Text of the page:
Should we Worry about the Bank of England’s QE and Interest Rates?
On the 15 September, the Bank of England’s announcement at 12:00pm (GMT+1) didn’t ruffle any feathers. At least for now.
The Bank of England feels good about the economy. (Hurrah!) In this last meeting of the month, it voted to leave interest rates at 0.25% and its Quantitative Easing (QE) programme the same. It will continue buying up to £10bn in corporate bonds and £435bn in government bonds. Two of its policymakers argued that QE is unnecessary, but there is no going back now. The next meeting for the Monetary Policy Committee (MPC) of the BoE is scheduled on 15 December.
MPC: The Monetary Policy Committee meets twelve times a year to decide the UK’s interest rates. There are currently nine members with Mark Carney as the Governor.
Despite the recent good news: the inflation report, retail sales doing well, consumer confidence, and July’s impressive figures, the months ahead might not be so rosy. Many economists were justified about the BoE’s decision to keep interest rates the same, but they all also agreed that foretelling what is going to happen in the coming months isn’t an easy task. Many believe that the BoE will cut interest rates, even if the Bank seems less pessimistic about the country’s growth—for the time being. In general, many economic advisers are warning that the long term effects of QE will cause problems to people’s savings and pensions.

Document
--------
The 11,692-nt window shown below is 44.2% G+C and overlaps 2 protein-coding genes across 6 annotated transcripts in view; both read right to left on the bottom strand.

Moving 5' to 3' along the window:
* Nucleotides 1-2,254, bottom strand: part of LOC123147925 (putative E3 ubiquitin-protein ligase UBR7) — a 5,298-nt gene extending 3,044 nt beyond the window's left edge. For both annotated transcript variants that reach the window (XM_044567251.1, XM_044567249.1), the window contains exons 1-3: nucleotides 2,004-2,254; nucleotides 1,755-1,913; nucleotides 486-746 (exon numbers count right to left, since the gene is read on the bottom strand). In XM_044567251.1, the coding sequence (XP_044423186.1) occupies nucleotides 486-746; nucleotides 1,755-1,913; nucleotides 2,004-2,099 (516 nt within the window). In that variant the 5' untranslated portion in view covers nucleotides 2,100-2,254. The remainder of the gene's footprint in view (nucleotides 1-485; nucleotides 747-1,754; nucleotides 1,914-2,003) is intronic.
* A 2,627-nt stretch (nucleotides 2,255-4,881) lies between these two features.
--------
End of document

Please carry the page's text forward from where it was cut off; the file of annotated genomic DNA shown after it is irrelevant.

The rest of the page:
November might be a cruel month: If the economy doesn’t improve, then on 3 November, when the BoE will meet again, it might decide to cut interest rates close to zero. (Boo!) Chancellor Philip Hammond’s decisions on 23 November, when he will be laying out the new government’s tax and spending plans, will also affect the possibility of lower interest rates. Suren Thiru, head of economics at the British Chambers of Commerce (BCC), thinks that cutting interest rates before Christmas is not a good thing and that the Chancellor should concentrate on spending: “it is vital that the government uses the upcoming Autumn Statement to deliver a fiscal environment that supports confidence and incentivises businesses to invest.”
A fiscal policy is when the government spends money to improve interest rates, decrease taxes for some groups, lower unemployment rate, control inflation so that it creates a stable economy. This should complement the monetary policy of the BoE.
Savings accounts: November will be very cruel for savers and pension funds holders, since very low interest rates will add no significant increase to their savings.
Charles Cowling, director at pensions consultants JLT Employee Benefits, said that:
“If markets are to be believed we could see interest rates stay at current record lows for the next 5 years, which is not good news for pension schemes. This means there is no respite in sight from the record pension deficits caused by the Bank’s interest rate policy. As a result, there are going to be inexorable demands on employers for significant increases to cash funding of pension schemes. This will not be good news for share prices or dividends.”
In general, the situation appears to be positive and there are no reasons for drastic measures. But with Brexit on the horizon, the economy struggling and investors remaining cautious, it might be urgent to start considering the timing of Article 50. The sooner the better, since uncertainty will definitely stop businesses from investing and spending money.